Electron beam welding

Basic information about the technology

Electron beam welding is one of the fusion welding methods that uses a focused beam of high energy electrons to heat the materials being joined. On impact, the kinetic energy of the electrons is converted into heat, which is used to heat the parts being welded. Welding is generally carried out without additional material. Thanks to the so-called depth effect, depending on the parameters of the welder, considerable thicknesses of material can be welded in a single pass – over 10 cm in stainless steel.

The electron source is the so-called electron gun. Here, electrons are extracted from a thermoemission cathode, accelerated by an electrical voltage of 30 kV to 200 kV and focused into the weld spot by electron optics. The entire welding process takes place in a vacuum (10-2 – 10-3 Pa) as the electron beam is scattered by air molecules. The size of the weldment is thus limited by the size of the vacuum working chamber, the loss times necessary for its exhaustion are incurred and metals with high vapour tension such as Zn, Cd, Mg cannot be welded. On the other hand, the vacuum acts as a “protective atmosphere” and allows welding even reactive metals such as Ti. In practice, arrangements where welding is carried out under low vacuum or in air are also being promoted. More detailed information on the technology can be obtained from e.g. monographs.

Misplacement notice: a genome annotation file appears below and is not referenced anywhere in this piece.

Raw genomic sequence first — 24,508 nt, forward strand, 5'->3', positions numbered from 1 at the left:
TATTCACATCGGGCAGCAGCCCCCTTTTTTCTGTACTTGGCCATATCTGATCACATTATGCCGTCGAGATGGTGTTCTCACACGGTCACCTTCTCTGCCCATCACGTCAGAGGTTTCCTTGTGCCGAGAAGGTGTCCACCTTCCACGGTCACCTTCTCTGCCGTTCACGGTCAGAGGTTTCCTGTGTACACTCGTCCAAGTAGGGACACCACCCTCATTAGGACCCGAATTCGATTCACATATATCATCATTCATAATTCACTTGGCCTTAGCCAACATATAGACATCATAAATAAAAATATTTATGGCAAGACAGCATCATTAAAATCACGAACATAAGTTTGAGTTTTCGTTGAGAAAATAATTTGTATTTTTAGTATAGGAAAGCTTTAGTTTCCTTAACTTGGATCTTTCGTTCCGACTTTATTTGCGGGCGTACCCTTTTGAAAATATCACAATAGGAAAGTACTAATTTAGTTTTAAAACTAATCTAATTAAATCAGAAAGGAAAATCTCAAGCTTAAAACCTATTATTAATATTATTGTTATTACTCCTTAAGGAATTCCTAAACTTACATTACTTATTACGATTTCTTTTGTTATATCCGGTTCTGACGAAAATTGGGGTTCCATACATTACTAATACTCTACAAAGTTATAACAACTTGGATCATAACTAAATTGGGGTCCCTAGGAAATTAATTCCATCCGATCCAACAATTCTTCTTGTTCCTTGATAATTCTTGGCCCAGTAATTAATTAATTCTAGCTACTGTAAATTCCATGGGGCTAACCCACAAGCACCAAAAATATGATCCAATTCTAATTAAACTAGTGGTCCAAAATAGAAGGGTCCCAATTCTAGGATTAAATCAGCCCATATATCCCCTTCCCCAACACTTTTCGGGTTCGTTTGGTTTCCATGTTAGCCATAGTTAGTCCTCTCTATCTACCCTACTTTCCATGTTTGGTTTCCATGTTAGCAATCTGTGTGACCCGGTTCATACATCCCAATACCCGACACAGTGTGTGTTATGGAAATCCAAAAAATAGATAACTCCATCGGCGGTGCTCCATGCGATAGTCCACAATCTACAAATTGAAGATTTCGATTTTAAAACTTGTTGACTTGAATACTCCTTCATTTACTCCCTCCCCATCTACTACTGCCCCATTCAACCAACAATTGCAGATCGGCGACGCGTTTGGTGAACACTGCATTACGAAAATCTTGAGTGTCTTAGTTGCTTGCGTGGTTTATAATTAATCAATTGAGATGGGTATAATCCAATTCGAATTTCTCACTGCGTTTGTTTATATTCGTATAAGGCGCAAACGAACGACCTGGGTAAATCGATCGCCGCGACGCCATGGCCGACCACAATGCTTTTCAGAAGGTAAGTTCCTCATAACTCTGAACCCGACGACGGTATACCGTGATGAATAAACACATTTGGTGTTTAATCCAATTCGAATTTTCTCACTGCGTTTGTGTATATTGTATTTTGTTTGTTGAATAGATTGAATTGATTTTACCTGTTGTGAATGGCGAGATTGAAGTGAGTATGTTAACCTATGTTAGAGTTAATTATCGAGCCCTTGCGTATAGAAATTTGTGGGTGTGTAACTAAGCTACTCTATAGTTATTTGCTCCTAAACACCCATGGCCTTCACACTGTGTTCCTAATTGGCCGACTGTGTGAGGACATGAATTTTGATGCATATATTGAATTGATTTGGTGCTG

In spite of its high cost, electron beam welding has gained a firm foothold in many important industries, such as automotive, nuclear, aerospace and aviation, due to its distinctive and unique properties. Its main advantages include:

  • high weld depth/width ratio (up to 25/1 according to parameters) with a characteristic knife-edge cross-section (see images below)
  • deep through-holes per pass (due to the depth effect)
  • welding of metallic materials regardless of their melting temperature
  • minimum heat affected area
  • minimum deformation
  • high welding productivity
  • weld purity, vacuum metal remelting

Principles for welded joint design

Welding is carried out without additional material. In order to achieve fusion of the fused metals at the welding point, the parts to be welded must adhere tightly to each other with clean (free of contamination by cutting fluid, abrasive, etc.) and smooth surfaces. In order to ensure that the material of both parts to be welded is heated evenly, it is better if they have the same thickness at the weld point.

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